The top complaint I hear about soup is that it’s “not a meal,” and perhaps some of them aren’t. It’s true that some soups are watery and pathetic, but there’s an easy solution: If your soup is broth-based, chuck more stuff in there; if your soup is of the creamy puréed persuasion (or a chowder), blend some stuff in there.
My love for blending stuff into soups is fairly well-documented, especially when the stuff is burnt onions, but vegetables aren’t the only thing you can whir into creamy pot of soup. At the risk of going full Epic Bacon, I am going to suggest you get meaty with it and blend cooked bacon right into your soup.
That’s right, we’re using meat as seasoning. We’ve done it before—remember charcuterie in the marinara?—and I don’t see why we can’t do it again. A couple strips of bacon, blended into a pot of soup, will give it a smoky, salty, and meaty character without obscuring the other ingredients. Double that, and cured meat will be one of the primary tasting notes. (This is not bad—split pea tastes strongly of ham, and it is a great soup.)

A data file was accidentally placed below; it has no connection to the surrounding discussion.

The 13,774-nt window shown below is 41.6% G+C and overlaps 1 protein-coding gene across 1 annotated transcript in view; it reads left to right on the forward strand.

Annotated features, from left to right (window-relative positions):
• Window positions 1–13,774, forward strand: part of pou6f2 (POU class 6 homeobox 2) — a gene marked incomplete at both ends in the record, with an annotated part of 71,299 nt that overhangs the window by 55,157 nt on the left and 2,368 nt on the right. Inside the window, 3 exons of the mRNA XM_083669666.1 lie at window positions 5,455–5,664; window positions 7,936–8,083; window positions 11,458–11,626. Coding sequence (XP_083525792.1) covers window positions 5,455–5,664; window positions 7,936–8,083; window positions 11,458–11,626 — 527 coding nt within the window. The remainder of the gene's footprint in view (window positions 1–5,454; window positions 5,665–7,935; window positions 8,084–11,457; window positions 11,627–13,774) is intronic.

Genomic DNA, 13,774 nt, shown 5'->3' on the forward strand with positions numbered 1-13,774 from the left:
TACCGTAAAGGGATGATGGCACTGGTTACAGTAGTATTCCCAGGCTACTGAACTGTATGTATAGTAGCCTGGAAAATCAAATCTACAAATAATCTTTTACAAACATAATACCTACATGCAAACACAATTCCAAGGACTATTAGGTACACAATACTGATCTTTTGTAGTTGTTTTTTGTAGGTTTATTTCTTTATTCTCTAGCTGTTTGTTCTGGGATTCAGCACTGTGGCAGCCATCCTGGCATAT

I do not recommend blending bacon (or anything really) into a brothy soup, like any of the noodles soups, but chowders and anything in the “cream of” genre is fair game. For a four-serving batch of soup, chop up two to four strips of bacon into one-inch pieces. Fry them until crisp, then remove the bacon from the grease and let drain on paper towels. Cook your vegetables and aromatics in the bacon fat like you usually would, the proceed with your soup recipe. When you get to the blending stage, add the bacon along with all of the other ingredients and blend, baby, blend. It works particularly well in a corn or potato chowder, but I wouldn’t hate it in a homemade cream of mushroom, or a store-bought cream of anything that needed a little boost.
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